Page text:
Article: 797 of comp.os.linux.announce
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Newsgroups: comp.os.linux.announce,comp.os.linux
From: (David Wexelblat)
Subject: Announcing the release of XFree86 1.3
Sender: (Usenet Administration)
Message-ID: <>
Approved: (Matt Welsh)
Date: Wed, 16 Jun 93 14:28:45 GMT
Organization: AT&T
Followup-To: comp.os.linux,comp.os.linux
Keywords: XFree86 1.3, Xwindows, X11R5 
Lines: 420


                         Announcing XFree86 1.3
			      June 16, 1993
    0) Introductory Notes
    1) What is XFree86?
    2) What's new in XFree86 1.3?
    3) XFree86 features
    4) Systems XFree86 has been tested on
    5) Supported video-card chip-sets
    6) Where to get more information
    7) Credits
    8) Contact information
    9) Source and binary archive sites

0 - Introductory Notes
  Barring any critically-important public fixes from MIT, this will be
the last release of XFree86 1.X.  We are working hard on XFree86 2.0, which
will include support for accelerated hardware.  We hope to have that out
sometime towards the end of the summer, but no promises. 

  Some special things have occurred with this release that we'd like to
draw attention to:

	- Jim Tsillas, one of the XFree86 "founding fathers", is leaving
	  the Core Team as of the release of 1.3.  Jim was the author of
	  fX386, the performance enhancement package used for non-ET4000
	  SVGA chipsets.  In addition, Jim was the SVR3 contact on the
	  Core Team, and helped pull together the shared-library subteam.
	  Replacing Jim on the Core Team will be Thomas Wolfram, who
	  put together the SVR3 shared library support.  Also joining the
	  Core Team is Jon Tombs.  Jon has been helping coordinate the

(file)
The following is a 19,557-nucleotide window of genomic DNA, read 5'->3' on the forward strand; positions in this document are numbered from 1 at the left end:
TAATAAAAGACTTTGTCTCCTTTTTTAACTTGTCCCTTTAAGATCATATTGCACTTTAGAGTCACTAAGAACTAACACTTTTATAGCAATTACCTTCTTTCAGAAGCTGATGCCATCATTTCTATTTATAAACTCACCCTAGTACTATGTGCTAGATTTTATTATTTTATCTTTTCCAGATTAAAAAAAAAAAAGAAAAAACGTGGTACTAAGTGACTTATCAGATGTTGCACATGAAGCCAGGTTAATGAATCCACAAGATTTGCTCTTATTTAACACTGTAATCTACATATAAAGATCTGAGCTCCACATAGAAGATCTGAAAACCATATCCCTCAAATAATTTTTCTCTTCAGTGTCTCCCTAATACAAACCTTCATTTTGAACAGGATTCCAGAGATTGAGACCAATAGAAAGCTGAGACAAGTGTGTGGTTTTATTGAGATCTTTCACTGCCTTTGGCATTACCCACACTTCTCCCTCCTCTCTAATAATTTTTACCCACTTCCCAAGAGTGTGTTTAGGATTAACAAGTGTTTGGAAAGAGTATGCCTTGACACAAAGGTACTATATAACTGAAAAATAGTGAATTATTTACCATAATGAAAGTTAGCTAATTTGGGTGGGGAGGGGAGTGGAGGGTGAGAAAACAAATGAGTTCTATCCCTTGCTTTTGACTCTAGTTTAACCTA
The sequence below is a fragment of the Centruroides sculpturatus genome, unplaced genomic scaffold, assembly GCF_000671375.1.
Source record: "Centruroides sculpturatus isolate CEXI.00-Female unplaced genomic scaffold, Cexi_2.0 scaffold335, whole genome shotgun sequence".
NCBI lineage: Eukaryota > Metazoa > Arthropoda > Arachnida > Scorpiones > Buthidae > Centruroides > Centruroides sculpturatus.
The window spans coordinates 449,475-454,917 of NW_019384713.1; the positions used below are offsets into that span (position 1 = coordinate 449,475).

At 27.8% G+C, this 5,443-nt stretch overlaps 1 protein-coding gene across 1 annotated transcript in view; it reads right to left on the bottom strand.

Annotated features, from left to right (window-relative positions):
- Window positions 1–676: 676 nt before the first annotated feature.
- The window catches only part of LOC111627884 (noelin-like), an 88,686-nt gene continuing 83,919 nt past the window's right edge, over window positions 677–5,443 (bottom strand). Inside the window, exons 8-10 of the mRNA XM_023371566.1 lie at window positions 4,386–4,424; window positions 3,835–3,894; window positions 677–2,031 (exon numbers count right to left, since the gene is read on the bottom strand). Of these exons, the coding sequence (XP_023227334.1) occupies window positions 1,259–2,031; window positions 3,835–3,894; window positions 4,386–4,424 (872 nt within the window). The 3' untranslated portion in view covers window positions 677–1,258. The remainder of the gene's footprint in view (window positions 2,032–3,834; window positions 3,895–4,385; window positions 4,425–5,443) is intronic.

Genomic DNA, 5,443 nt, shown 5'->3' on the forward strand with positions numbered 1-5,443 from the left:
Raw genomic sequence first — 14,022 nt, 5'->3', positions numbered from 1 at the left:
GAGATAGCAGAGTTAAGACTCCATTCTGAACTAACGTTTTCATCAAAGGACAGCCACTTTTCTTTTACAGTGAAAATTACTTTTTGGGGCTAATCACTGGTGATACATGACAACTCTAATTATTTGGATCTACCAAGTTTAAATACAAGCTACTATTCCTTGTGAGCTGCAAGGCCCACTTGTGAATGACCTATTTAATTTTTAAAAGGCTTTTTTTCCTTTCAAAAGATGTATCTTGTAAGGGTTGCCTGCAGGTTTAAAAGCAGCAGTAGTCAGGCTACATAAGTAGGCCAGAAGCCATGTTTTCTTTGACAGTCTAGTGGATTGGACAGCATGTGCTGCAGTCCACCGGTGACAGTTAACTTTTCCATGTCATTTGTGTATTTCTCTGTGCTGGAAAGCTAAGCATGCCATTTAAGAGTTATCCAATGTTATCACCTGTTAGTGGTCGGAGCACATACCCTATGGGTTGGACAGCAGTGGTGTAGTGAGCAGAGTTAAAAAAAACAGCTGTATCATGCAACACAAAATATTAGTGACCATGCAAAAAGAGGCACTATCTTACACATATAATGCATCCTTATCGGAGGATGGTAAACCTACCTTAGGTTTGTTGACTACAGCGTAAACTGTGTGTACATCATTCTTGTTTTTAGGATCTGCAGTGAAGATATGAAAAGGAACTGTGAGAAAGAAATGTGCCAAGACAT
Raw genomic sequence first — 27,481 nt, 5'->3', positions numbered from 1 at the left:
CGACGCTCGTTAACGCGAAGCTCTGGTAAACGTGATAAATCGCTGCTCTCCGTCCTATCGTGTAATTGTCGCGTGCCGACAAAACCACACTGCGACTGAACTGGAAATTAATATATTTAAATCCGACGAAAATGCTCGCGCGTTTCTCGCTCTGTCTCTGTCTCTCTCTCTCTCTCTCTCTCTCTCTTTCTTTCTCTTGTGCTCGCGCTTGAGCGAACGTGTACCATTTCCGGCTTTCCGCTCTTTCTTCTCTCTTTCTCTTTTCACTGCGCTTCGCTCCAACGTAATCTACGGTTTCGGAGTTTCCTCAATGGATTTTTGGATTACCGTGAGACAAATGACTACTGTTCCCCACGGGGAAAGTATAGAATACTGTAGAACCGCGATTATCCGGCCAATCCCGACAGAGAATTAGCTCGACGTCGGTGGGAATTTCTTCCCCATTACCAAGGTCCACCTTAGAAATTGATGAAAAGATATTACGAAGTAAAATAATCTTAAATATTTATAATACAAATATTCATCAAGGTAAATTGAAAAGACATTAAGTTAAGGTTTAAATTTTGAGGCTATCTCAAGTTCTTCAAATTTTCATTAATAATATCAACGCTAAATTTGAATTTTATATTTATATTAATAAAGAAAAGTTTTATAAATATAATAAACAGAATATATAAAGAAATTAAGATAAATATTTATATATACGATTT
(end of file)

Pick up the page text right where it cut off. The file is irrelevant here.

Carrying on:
alpha-trial work on the accelerated support for XFree86 2.0, and
	  has been largely responsible for merging Amancio Hasty's XS3
	  work into the XFree86 source tree.  We'd like to express our 
	  thanks to Jim for all his work over the past year, and welcome
	  Thomas and Jon to the Core Team.

	- There has been an unprecedented level of commercial support in
	  this release of XFree86.  This release contains a driver for the
	  NCR SVGA chipsets, which was written by Stuart Anderson of NCR,
	  and contributed to XFree86 by NCR.  This release also adds support 
	  for SCO SVR3.  We got some invaluable assistance in getting this
	  done from Stacey Campbell at SCO.  The X library now supports
	  runtime selection of local-connection mode on SVR3/4.  This
	  was implemented with a specification jointly developed by
	  XFree86, USL, NCR, SGCS, MetroLink, and PPc.  In addition, 
	  developers from NCR and MetroLink are now on the XFree86 
	  development team.  Lastly, Rod Grimes and Jack Velte of Walnut
	  Creek CDROM provided the machines used to build the 386BSD binary
	  release for 1.3.  The XFree86 Core Team wants to thank all of
	  our commercial peers with whom we have been working, and hope
	  that this level of cooperation continues.

Now on to the good stuff...

1 - What is XFree86?
  XFree86 is a port of X11R5 that supports several versions of Intel-based
Unix and Unix-like operating systems.  The XFree86 servers are derived
from X386 1.2, which was the X server distributed with X11R5.  This
release consists of many new features and performance improvements as well
as many bug fixes.  The release is available as source patches against the
MIT X11R5 code, as well as binary distributions for many architectures.

Note that while the source and installation trees retain the name 'X386'
name (for simplicity of maintenance of the source tree), there is no
connection between XFree86 and the commercial X386 product sold by SGCS.
The XFree86 Core Team maintains technical contacts with SGCS in an effort
to keep user-affecting changes to the workings of the products from
diverging too radically.  There is no direct involvement of either group
in the workings of the other.

2 - What's new in XFree86 1.3?
  The following items have been added since XFree86 1.2 was released in
February 1993:

    0) The server binary names have been changed from 'X386' and
       'X386mono' to 'XF86_SVGA' and 'XF86_Mono'.  This is not